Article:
No one wants to start a redecorate, remodel or move project and then find out that the stress on their cash flow means they have to stop part way through or that the stress keeps them from enjoying the project and the end result. The best way to assure you will enjoy your project is to stress-test your cash flow before you get started.
No matter if you decided to redecorate, remodel or move, the funds to pay for your choice will have to come out of your cash flow. You may use your cash flow to directly pay for the project or you may decide to borrow the money using a home equity line of credit (HELOC) or some other form of debt. If you borrow the money they you will have to use your cash flow to pay back the loan.
So, if you are going to have to use your cash flow to pay for the project, you are left the question; can your cash flow handle the extra expense. There is actually a fun and productive way to answer this question. The key is to tie your decision to your cash flow management system. Here’s how to do that.
Naturally it all starts with an estimate. How much will your project cost. If it is a redecorate or remodel project, then your estimate is the cost of materials and labor. I suggest you add an extra 30% to whatever estimate you come up – there will always be a tempting option to upgrade. If the project involves a move, then the estimate is a bit more complicated since you have to consider moving expense and expenses to get your new home set-up the way you want. Try to be comprehensive and realistic when you make your estimates and then add 30% for contingencies.
If you plan to borrow the money to pay these expenses, then you have one more step. Determine how quickly you want to, or have to, pay back the loan. Then you can calculate how much your monthly payment will be (use a financial calculator or an on-line calculator). This will be the extra expense your cash flow will have to be able to handle.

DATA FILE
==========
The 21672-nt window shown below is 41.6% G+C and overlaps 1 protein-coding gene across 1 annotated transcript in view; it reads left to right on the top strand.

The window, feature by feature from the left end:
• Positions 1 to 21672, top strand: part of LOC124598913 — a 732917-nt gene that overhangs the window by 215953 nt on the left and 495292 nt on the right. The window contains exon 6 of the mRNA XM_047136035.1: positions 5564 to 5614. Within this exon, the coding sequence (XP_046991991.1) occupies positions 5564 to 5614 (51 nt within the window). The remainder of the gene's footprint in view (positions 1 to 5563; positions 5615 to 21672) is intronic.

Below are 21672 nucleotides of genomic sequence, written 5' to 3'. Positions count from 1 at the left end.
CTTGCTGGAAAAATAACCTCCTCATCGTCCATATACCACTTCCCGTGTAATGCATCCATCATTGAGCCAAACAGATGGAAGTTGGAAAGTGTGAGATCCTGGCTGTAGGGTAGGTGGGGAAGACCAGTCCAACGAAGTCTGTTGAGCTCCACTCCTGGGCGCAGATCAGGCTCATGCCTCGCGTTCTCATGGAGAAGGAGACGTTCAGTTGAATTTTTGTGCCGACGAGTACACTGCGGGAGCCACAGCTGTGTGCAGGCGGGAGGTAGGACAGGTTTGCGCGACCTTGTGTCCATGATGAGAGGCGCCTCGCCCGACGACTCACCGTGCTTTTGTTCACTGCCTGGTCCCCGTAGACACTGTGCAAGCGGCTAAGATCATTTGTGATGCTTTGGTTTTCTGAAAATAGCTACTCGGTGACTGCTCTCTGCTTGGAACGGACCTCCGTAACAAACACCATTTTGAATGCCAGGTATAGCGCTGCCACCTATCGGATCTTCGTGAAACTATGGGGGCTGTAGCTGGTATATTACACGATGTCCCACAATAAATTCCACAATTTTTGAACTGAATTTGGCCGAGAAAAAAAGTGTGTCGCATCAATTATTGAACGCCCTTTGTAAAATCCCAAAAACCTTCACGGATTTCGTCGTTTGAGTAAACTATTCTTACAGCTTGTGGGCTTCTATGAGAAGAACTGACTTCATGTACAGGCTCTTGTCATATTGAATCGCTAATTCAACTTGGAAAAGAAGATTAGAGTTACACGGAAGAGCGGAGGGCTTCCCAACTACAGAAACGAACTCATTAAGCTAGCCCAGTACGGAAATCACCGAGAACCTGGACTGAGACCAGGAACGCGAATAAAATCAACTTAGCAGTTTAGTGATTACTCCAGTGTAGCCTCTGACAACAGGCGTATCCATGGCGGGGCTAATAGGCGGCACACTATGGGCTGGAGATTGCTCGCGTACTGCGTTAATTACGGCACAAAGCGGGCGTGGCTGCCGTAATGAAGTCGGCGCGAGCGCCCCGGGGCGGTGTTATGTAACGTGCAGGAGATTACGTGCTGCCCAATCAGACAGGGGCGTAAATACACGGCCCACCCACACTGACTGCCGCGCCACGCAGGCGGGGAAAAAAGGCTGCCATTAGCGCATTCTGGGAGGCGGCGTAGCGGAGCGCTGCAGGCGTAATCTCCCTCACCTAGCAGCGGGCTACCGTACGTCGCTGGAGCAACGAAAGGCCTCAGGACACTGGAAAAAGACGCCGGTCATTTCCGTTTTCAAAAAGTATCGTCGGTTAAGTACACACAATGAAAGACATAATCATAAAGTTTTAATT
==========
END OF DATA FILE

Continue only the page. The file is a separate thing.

Now, go into your cash flow management system and create an expense category titled, “Vision Expenses”. The first line item under “Vision Expenses” will be the name of your project. Then budget in the amount of monthly cash flow that will be needed to pay for the project.
For example, assume you are planning a $40,000 remodel project. You are going to use your HELOC to pay for it and the interest on the HELOC is 3.5%. If you want to pay that off in 5 years, your monthly payment will be $757.67. So, you will want to budget this amount for the remodel line item you created.
Now, you want to be sure to actually take $757.67 out of your income each month and put that money into a separate savings account that you title, “Remodel Project”. It is important to actually move the money into this account because the experience of seeing that money go out every month is different than simply imagining what the experience will be. You have to make the loan payment every month whether some unexpected expense comes up or not. By actually moving the money to a separate savings account, you can find out if your cash flow can handle the unexpected.
The other advantage of actually moving the money to savings is that you will build up money to help pay for the project. Seeing that money growing each month is motivation to keep going and builds excitement about your project.
Of course the purpose of this exercise is to see if your cash flow can handle the extra expense so you will have to determine if you have more money going out each month then you have coming in. The most straight-forward way to determine this is to keep an eye on your credit card balances. If you have more going our than coming in, it has to come from somewhere and most often it comes in the form of credit card balances that are not paid-off each month. If you find your balances are slowly creeping up, then you will have to make adjustments in your monthly spending.
Stress-test your project before you start and you will be set to totally enjoy your project.
If you’d like to explore this topic more, give me a call at 425-889-7848 or email me at firstname.lastname@example.org